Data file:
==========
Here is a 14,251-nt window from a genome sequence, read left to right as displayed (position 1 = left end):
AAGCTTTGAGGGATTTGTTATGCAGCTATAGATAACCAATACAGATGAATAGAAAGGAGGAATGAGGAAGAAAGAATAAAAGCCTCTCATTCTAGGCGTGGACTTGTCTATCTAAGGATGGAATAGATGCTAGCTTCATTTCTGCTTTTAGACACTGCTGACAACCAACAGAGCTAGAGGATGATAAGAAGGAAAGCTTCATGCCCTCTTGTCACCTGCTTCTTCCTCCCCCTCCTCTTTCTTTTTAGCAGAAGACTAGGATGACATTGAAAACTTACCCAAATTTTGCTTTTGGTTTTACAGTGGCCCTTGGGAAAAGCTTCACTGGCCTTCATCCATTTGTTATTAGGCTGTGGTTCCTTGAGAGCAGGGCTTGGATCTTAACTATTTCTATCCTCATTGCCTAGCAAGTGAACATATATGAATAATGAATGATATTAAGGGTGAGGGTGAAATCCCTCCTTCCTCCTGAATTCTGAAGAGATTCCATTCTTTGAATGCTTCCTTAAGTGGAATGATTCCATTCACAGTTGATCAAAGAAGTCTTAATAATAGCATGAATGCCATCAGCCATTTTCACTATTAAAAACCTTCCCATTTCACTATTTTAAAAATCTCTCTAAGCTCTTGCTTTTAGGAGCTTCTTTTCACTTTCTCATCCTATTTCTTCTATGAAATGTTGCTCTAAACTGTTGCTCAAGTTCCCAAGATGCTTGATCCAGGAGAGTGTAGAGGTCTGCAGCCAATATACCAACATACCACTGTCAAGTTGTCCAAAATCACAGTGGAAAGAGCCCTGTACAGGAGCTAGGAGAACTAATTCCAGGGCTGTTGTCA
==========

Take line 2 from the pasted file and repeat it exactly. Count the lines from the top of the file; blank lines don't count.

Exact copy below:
AAGCTTTGAGGGATTTGTTATGCAGCTATAGATAACCAATACAGATGAATAGAAAGGAGGAATGAGGAAGAAAGAATAAAAGCCTCTCATTCTAGGCGTGGACTTGTCTATCTAAGGATGGAATAGATGCTAGCTTCATTTCTGCTTTTAGACACTGCTGACAACCAACAGAGCTAGAGGATGATAAGAAGGAAAGCTTCATGCCCTCTTGTCACCTGCTTCTTCCTCCCCCTCCTCTTTCTTTTTAGCAGAAGACTAGGATGACATTGAAAACTTACCCAAATTTTGCTTTTGGTTTTACAGTGGCCCTTGGGAAAAGCTTCACTGGCCTTCATCCATTTGTTATTAGGCTGTGGTTCCTTGAGAGCAGGGCTTGGATCTTAACTATTTCTATCCTCATTGCCTAGCAAGTGAACATATATGAATAATGAATGATATTAAGGGTGAGGGTGAAATCCCTCCTTCCTCCTGAATTCTGAAGAGATTCCATTCTTTGAATGCTTCCTTAAGTGGAATGATTCCATTCACAGTTGATCAAAGAAGTCTTAATAATAGCATGAATGCCATCAGCCATTTTCACTATTAAAAACCTTCCCATTTCACTATTTTAAAAATCTCTCTAAGCTCTTGCTTTTAGGAGCTTCTTTTCACTTTCTCATCCTATTTCTTCTATGAAATGTTGCTCTAAACTGTTGCTCAAGTTCCCAAGATGCTTGATCCAGGAGAGTGTAGAGGTCTGCAGCCAATATACCAACATACCACTGTCAAGTTGTCCAAAATCACAGTGGAAAGAGCCCTGTACAGGAGCTAGGAGAACTAATTCCAGGGCTGTTGTCA